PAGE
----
8. The licensee states that special circumstances exist that warrant the exercise of discretion to reduce the severity level of the violations. These include the significance of the violations, the clarity of the requirement, the overall sustained performance of the licensee, and other relevant circumstances. The licensee repeats many of its previous arguments, including its assertion that it was operating in good faith relative to compliance with the license, and that it has taken extensive corrective action to assure long-term compliance. The licensee states, “Licensee believes that there is a sufficient lace (sic) of clarity about the license requirements to justify a reduction of the assignment of Severity Level III to Level IV and elimination of the fine for civil penalty.”

NRC Evaluation of Licensee's Responses & Request for Remission or Mitigation of Penalty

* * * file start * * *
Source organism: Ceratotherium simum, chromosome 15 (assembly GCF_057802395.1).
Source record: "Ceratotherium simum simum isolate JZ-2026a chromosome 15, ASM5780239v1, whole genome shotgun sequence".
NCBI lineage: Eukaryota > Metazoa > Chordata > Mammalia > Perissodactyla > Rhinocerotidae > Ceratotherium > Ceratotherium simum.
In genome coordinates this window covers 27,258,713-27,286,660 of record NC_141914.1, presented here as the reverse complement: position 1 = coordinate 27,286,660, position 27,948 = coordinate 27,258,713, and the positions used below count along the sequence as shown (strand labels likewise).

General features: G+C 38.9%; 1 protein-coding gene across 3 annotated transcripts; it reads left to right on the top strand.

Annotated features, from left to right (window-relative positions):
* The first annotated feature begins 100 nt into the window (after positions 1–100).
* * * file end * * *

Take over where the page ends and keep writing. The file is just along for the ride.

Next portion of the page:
1. The licensee is essentially saying that Severity Level III should not be assigned where the licensee did not know it was violating NRC requirements. If the NRC had been able to show the licensee knew it was violating NRC requirements, and continued to do so, the NRC could have characterized the violations as willful non-compliances, and could have considered assigning a higher severity level to the violations, in accordance with Section IV.A.4 of the Enforcement Policy. The specific severity level example that NRC relied upon (Enforcement Policy, Supplement VI, C.8) does not reference willfulness and supports a Severity Level III determination without regard to willfulness. In addition, in determining severity level, the NRC also considered the fact that the violations impacted the ability of the NRC to perform its regulatory function, in accordance with Section IV.A.5 of the Enforcement Policy.